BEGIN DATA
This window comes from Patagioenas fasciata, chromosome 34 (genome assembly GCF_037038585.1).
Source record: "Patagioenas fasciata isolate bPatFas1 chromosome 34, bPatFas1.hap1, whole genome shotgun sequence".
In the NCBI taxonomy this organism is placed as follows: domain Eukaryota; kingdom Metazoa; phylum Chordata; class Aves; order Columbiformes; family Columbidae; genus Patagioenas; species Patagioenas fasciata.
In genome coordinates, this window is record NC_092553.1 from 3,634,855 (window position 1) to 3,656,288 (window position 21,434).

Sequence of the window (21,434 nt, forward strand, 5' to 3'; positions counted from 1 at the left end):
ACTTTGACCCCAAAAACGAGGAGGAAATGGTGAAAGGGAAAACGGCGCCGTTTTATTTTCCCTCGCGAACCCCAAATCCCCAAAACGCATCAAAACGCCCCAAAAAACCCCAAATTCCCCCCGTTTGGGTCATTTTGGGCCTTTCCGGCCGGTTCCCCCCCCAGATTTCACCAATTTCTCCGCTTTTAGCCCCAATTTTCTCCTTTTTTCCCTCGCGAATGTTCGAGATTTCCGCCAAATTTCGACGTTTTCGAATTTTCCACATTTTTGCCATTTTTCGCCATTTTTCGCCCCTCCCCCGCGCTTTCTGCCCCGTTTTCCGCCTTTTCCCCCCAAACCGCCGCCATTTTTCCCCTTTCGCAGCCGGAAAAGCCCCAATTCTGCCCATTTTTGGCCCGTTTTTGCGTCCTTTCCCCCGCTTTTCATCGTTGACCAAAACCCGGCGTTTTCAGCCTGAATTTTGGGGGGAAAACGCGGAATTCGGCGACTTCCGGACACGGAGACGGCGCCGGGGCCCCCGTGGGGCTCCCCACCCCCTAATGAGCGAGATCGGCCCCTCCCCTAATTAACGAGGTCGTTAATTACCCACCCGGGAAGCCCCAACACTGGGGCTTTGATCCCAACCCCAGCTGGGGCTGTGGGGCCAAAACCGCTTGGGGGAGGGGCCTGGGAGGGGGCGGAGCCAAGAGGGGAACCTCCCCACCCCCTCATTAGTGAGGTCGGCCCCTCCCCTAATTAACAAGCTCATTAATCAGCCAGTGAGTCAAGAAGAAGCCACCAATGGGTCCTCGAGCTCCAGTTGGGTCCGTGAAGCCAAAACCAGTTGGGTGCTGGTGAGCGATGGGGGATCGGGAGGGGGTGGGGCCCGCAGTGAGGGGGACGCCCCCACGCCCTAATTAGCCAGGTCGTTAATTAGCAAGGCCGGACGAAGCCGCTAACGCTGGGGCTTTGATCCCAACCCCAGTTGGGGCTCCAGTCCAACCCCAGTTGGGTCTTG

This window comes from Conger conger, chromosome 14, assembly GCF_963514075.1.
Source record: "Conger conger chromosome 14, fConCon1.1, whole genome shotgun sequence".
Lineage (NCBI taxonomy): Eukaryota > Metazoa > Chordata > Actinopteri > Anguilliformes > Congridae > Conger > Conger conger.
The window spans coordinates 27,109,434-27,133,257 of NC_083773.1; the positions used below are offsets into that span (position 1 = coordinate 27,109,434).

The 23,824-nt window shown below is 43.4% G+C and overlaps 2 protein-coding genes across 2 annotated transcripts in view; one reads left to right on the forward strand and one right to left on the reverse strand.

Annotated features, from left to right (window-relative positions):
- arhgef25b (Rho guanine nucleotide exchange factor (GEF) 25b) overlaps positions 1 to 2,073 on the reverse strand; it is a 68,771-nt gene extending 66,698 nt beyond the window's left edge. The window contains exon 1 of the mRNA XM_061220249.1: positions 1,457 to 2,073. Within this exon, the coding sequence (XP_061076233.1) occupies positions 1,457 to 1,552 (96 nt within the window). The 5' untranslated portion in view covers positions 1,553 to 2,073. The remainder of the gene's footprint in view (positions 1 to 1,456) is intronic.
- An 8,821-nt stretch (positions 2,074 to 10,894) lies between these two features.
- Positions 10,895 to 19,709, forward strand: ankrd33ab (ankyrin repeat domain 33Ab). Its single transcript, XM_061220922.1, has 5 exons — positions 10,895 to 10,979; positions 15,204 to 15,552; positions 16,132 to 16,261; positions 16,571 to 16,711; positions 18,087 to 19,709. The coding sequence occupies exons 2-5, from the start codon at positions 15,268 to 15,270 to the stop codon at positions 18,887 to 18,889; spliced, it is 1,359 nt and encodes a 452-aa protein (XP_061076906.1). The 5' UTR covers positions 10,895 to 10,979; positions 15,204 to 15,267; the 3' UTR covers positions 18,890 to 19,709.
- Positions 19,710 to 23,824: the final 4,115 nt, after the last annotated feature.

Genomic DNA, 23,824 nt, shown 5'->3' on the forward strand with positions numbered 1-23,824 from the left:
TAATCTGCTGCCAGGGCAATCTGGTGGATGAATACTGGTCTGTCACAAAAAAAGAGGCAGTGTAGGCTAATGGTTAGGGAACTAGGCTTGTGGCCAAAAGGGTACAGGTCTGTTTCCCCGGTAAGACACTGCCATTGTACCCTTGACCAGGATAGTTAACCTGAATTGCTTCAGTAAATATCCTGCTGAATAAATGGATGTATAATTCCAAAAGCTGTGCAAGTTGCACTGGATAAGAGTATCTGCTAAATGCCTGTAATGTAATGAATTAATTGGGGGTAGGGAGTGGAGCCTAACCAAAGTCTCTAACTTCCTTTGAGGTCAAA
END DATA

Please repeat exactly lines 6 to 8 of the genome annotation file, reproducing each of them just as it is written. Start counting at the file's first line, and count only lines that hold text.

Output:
ACTTTGACCCCAAAAACGAGGAGGAAATGGTGAAAGGGAAAACGGCGCCGTTTTATTTTCCCTCGCGAACCCCAAATCCCCAAAACGCATCAAAACGCCCCAAAAAACCCCAAATTCCCCCCGTTTGGGTCATTTTGGGCCTTTCCGGCCGGTTCCCCCCCCAGATTTCACCAATTTCTCCGCTTTTAGCCCCAATTTTCTCCTTTTTTCCCTCGCGAATGTTCGAGATTTCCGCCAAATTTCGACGTTTTCGAATTTTCCACATTTTTGCCATTTTTCGCCATTTTTCGCCCCTCCCCCGCGCTTTCTGCCCCGTTTTCCGCCTTTTCCCCCCAAACCGCCGCCATTTTTCCCCTTTCGCAGCCGGAAAAGCCCCAATTCTGCCCATTTTTGGCCCGTTTTTGCGTCCTTTCCCCCGCTTTTCATCGTTGACCAAAACCCGGCGTTTTCAGCCTGAATTTTGGGGGGAAAACGCGGAATTCGGCGACTTCCGGACACGGAGACGGCGCCGGGGCCCCCGTGGGGCTCCCCACCCCCTAATGAGCGAGATCGGCCCCTCCCCTAATTAACGAGGTCGTTAATTACCCACCCGGGAAGCCCCAACACTGGGGCTTTGATCCCAACCCCAGCTGGGGCTGTGGGGCCAAAACCGCTTGGGGGAGGGGCCTGGGAGGGGGCGGAGCCAAGAGGGGAACCTCCCCACCCCCTCATTAGTGAGGTCGGCCCCTCCCCTAATTAACAAGCTCATTAATCAGCCAGTGAGTCAAGAAGAAGCCACCAATGGGTCCTCGAGCTCCAGTTGGGTCCGTGAAGCCAAAACCAGTTGGGTGCTGGTGAGCGATGGGGGATCGGGAGGGGGTGGGGCCCGCAGTGAGGGGGACGCCCCCACGCCCTAATTAGCCAGGTCGTTAATTAGCAAGGCCGGACGAAGCCGCTAACGCTGGGGCTTTGATCCCAACCCCAGTTGGGGCTCCAGTCCAACCCCAGTTGGGTCTTG

This window comes from Conger conger, chromosome 14, assembly GCF_963514075.1.
Source record: "Conger conger chromosome 14, fConCon1.1, whole genome shotgun sequence".